We feel that it’s not necessary to be clean and spotless at all times. It’s ok to be slightly “dirty”, and help save water and energy, reduce the use of chemicals, and avoid over-exposure to chemicals.
You may not agree with us but we think cleanliness can be overlooked occasionally. We think it’s ok to:
1) Wear the same clothes for a few days if there’s no stain or smell; just hang them out under the sun and wear them the next day.
2) Sweep your floor using a broom instead of using the vacuum cleaner; there’s no need to suck up every little bit of dust.
3) Mop your floor once a week and not daily; just remember to wash your feet immediately when you reach home.
4) Clean the kitchen and toilet once a week or fortnightly and use less chemicals; there’s no need to see the kitchen and toilet spotless and sparkling like in commercials.
5) Collect rainwater and use it for flushing the toilet, watering the plants, and washing the car; there’s no need to use clean potable water.
6) Wash your car using only water; there’s no need to use chemicals and polish it to look brand new.
7) Take a quick shower within 15 minutes, and not spend hours making yourself spotless.
Some products come with unnecessary plastic or paper packaging for aesthetic and advertising purposes, and the packaging usually end up as waste. As consumers, you can try to choose products with less or no packaging.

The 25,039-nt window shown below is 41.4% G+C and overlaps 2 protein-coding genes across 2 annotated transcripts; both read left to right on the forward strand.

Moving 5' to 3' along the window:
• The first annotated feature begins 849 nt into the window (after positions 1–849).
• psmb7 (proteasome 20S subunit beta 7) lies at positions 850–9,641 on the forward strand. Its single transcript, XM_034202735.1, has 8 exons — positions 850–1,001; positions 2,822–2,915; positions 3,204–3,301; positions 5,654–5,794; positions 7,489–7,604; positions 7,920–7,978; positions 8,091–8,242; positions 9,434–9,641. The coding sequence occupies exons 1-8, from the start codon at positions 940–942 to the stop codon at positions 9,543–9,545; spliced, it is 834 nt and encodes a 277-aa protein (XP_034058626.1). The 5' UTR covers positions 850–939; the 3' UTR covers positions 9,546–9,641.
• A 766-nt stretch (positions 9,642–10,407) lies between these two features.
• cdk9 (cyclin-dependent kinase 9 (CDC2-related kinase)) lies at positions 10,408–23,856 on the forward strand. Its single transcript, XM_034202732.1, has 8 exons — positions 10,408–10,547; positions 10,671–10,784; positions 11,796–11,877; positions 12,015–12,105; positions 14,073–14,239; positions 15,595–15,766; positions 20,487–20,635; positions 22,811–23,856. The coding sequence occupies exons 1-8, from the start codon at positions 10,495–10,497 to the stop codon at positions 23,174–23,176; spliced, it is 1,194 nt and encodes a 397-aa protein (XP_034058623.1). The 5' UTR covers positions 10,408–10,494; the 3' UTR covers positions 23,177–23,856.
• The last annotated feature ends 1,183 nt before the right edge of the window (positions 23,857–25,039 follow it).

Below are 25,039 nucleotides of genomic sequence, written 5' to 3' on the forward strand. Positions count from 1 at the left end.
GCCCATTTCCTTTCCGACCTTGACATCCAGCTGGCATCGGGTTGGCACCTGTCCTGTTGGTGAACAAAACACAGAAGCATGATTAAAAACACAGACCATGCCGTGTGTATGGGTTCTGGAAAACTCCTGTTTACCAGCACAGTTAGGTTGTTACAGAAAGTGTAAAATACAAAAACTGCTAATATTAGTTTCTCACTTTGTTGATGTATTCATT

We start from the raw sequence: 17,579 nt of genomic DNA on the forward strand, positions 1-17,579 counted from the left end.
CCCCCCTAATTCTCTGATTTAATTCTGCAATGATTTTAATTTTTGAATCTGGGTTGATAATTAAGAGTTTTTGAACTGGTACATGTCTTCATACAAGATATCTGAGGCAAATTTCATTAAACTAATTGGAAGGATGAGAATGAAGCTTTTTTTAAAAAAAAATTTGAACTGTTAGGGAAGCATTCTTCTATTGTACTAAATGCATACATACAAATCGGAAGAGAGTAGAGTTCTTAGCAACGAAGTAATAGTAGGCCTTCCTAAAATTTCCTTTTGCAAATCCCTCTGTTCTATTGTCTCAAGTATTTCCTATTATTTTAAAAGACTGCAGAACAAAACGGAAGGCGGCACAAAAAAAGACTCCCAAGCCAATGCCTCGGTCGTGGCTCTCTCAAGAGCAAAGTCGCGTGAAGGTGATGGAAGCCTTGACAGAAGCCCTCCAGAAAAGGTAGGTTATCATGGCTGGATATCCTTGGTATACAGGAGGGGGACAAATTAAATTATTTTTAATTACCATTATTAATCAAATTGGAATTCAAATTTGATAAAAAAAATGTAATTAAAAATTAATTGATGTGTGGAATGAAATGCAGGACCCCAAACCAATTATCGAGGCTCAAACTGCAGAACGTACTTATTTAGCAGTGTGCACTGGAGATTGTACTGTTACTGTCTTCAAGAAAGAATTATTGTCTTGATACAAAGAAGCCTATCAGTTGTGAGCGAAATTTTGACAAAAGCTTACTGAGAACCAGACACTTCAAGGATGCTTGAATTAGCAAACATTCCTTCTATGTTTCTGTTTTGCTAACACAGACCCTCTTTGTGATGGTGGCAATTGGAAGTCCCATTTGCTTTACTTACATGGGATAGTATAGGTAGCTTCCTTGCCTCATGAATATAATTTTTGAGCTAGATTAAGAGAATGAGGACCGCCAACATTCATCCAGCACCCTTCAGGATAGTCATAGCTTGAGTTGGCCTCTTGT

As more companies compete to advertise and promote their brands, they use all forms of media and excessive packaging. These unnecessary advertising and wasteful packaging are used to attract consumers to buy and use more. As Daniel Imhoff quotes in his book, Paper or Plastic: Read more
In modern society, overconsumption and wastage of resources seem to be a norm. We buy more than what is necessary, use and waste more material, water and electricity than needed, and throw away more waste.
We tend to change our material belongings constantly to suit the current fashion and trend, leaving behind a trail of “old-fashioned” waste. These “old” waste are thrown away although some could still be in good condition.
The Idea of Sufficiency
It is time to ask ourselves whether we should practise “sufficiency” in our consumption. Sufficiency means that as we do more and more of an activity, there will be a state when we feel a sense of enough and too much, and we know it’s time to stop. Read more